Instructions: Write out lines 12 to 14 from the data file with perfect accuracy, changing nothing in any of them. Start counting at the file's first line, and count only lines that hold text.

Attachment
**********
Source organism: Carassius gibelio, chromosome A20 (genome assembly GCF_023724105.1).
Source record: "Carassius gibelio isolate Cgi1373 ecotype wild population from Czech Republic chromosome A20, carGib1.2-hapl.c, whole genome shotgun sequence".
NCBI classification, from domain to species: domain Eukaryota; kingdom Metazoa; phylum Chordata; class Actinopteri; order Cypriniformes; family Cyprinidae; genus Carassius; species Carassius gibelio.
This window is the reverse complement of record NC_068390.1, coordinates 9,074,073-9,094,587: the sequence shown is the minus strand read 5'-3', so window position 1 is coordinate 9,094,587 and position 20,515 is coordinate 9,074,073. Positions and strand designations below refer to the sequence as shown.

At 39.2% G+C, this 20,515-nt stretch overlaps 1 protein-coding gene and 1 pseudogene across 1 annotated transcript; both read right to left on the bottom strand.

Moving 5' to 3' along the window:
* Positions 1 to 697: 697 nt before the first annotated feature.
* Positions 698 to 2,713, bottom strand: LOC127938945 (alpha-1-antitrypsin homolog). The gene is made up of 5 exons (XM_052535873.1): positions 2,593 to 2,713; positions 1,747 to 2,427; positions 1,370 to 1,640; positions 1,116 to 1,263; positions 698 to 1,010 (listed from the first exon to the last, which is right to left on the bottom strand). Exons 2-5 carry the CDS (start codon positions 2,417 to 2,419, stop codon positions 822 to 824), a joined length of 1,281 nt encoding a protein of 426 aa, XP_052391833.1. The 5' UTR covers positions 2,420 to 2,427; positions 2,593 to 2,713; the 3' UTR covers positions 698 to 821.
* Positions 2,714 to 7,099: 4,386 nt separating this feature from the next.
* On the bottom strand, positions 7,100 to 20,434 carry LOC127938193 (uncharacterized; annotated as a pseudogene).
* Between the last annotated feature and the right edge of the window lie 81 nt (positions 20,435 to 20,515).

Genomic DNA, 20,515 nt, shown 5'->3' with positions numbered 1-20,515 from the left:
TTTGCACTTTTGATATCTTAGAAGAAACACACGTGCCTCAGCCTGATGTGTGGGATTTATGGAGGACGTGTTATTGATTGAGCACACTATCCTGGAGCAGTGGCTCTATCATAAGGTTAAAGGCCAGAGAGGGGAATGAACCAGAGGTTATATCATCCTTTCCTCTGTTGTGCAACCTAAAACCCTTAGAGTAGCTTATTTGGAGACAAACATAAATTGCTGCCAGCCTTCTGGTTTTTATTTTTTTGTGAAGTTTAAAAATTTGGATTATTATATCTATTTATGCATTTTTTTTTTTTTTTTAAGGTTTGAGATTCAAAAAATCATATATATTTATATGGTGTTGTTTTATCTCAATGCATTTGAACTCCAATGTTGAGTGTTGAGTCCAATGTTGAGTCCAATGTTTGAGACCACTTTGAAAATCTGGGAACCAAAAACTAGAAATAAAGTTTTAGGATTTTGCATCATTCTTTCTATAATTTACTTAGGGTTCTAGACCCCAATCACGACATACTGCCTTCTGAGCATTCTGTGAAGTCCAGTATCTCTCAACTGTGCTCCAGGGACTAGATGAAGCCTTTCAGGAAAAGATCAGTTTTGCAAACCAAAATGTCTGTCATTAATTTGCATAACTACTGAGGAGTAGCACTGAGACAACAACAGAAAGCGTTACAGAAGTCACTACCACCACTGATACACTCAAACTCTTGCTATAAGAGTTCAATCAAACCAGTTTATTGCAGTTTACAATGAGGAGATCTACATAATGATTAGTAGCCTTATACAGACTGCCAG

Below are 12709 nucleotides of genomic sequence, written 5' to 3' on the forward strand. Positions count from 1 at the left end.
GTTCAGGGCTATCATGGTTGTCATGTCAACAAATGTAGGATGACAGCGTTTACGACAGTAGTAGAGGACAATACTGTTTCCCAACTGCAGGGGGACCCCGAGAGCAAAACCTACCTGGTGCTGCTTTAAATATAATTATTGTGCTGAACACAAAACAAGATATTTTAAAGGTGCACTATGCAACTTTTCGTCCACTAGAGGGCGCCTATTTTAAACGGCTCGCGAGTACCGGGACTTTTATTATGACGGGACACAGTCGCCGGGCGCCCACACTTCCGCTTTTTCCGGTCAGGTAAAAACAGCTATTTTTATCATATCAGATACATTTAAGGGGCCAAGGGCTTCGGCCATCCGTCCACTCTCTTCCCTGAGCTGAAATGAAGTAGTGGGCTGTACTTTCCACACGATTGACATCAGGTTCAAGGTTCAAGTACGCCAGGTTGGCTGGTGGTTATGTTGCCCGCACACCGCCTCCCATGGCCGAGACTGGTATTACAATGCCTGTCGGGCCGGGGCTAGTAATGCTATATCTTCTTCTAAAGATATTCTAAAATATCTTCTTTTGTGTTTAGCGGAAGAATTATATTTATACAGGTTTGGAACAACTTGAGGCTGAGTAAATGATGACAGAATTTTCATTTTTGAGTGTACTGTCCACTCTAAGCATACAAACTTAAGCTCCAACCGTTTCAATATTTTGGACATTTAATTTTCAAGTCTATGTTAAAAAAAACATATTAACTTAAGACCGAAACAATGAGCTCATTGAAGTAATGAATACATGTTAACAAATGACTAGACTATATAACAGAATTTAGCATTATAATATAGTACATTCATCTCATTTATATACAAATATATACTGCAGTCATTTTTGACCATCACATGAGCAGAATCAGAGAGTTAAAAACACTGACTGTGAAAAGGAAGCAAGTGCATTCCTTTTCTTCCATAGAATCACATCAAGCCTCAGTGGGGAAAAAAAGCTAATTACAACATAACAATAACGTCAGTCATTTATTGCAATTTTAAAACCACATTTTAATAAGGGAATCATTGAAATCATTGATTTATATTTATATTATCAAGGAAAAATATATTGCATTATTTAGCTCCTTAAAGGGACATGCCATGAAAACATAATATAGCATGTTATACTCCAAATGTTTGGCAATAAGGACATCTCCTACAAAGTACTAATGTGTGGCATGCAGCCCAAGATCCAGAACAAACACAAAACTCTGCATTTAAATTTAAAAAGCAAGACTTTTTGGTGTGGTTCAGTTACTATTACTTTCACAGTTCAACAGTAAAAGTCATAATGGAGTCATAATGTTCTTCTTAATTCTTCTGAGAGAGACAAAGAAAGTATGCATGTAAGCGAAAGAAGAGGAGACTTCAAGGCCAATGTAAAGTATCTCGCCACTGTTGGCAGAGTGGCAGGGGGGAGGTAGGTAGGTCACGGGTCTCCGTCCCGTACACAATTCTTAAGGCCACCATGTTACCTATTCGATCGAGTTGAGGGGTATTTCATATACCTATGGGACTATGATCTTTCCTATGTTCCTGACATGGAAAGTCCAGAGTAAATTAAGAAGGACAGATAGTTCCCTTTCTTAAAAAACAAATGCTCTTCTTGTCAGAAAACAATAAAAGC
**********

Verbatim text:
Genomic DNA, 20,515 nt, shown 5'->3' with positions numbered 1-20,515 from the left:
TTTGCACTTTTGATATCTTAGAAGAAACACACGTGCCTCAGCCTGATGTGTGGGATTTATGGAGGACGTGTTATTGATTGAGCACACTATCCTGGAGCAGTGGCTCTATCATAAGGTTAAAGGCCAGAGAGGGGAATGAACCAGAGGTTATATCATCCTTTCCTCTGTTGTGCAACCTAAAACCCTTAGAGTAGCTTATTTGGAGACAAACATAAATTGCTGCCAGCCTTCTGGTTTTTATTTTTTTGTGAAGTTTAAAAATTTGGATTATTATATCTATTTATGCATTTTTTTTTTTTTTTTAAGGTTTGAGATTCAAAAAATCATATATATTTATATGGTGTTGTTTTATCTCAATGCATTTGAACTCCAATGTTGAGTGTTGAGTCCAATGTTGAGTCCAATGTTTGAGACCACTTTGAAAATCTGGGAACCAAAAACTAGAAATAAAGTTTTAGGATTTTGCATCATTCTTTCTATAATTTACTTAGGGTTCTAGACCCCAATCACGACATACTGCCTTCTGAGCATTCTGTGAAGTCCAGTATCTCTCAACTGTGCTCCAGGGACTAGATGAAGCCTTTCAGGAAAAGATCAGTTTTGCAAACCAAAATGTCTGTCATTAATTTGCATAACTACTGAGGAGTAGCACTGAGACAACAACAGAAAGCGTTACAGAAGTCACTACCACCACTGATACACTCAAACTCTTGCTATAAGAGTTCAATCAAACCAGTTTATTGCAGTTTACAATGAGGAGATCTACATAATGATTAGTAGCCTTATACAGACTGCCAG

Below are 12709 nucleotides of genomic sequence, written 5' to 3' on the forward strand. Positions count from 1 at the left end.